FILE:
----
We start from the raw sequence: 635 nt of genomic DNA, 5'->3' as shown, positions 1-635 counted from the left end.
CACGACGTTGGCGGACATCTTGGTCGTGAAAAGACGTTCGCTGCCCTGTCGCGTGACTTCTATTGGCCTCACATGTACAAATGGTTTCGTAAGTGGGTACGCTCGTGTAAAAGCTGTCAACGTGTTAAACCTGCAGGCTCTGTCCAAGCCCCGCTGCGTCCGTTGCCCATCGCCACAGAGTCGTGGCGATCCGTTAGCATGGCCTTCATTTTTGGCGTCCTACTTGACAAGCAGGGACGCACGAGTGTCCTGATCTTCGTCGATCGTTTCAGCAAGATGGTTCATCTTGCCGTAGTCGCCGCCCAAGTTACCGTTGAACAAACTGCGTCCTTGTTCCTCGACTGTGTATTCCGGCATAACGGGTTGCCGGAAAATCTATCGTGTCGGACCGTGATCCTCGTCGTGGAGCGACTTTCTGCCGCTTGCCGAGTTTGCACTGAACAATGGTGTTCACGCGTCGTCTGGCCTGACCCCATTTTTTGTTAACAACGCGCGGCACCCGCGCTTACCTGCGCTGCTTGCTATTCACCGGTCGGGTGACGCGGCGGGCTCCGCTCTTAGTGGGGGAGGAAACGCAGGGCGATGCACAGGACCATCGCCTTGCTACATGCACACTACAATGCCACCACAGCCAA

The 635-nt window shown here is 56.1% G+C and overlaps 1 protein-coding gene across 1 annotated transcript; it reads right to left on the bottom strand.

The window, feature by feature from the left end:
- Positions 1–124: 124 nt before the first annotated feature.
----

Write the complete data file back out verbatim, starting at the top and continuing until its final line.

We start from the raw sequence: 635 nt of genomic DNA, 5'->3' as shown, positions 1-635 counted from the left end.
CACGACGTTGGCGGACATCTTGGTCGTGAAAAGACGTTCGCTGCCCTGTCGCGTGACTTCTATTGGCCTCACATGTACAAATGGTTTCGTAAGTGGGTACGCTCGTGTAAAAGCTGTCAACGTGTTAAACCTGCAGGCTCTGTCCAAGCCCCGCTGCGTCCGTTGCCCATCGCCACAGAGTCGTGGCGATCCGTTAGCATGGCCTTCATTTTTGGCGTCCTACTTGACAAGCAGGGACGCACGAGTGTCCTGATCTTCGTCGATCGTTTCAGCAAGATGGTTCATCTTGCCGTAGTCGCCGCCCAAGTTACCGTTGAACAAACTGCGTCCTTGTTCCTCGACTGTGTATTCCGGCATAACGGGTTGCCGGAAAATCTATCGTGTCGGACCGTGATCCTCGTCGTGGAGCGACTTTCTGCCGCTTGCCGAGTTTGCACTGAACAATGGTGTTCACGCGTCGTCTGGCCTGACCCCATTTTTTGTTAACAACGCGCGGCACCCGCGCTTACCTGCGCTGCTTGCTATTCACCGGTCGGGTGACGCGGCGGGCTCCGCTCTTAGTGGGGGAGGAAACGCAGGGCGATGCACAGGACCATCGCCTTGCTACATGCACACTACAATGCCACCACAGCCAA

The 635-nt window shown here is 56.1% G+C and overlaps 1 protein-coding gene across 1 annotated transcript; it reads right to left on the bottom strand.

The window, feature by feature from the left end:
- Positions 1–124: 124 nt before the first annotated feature.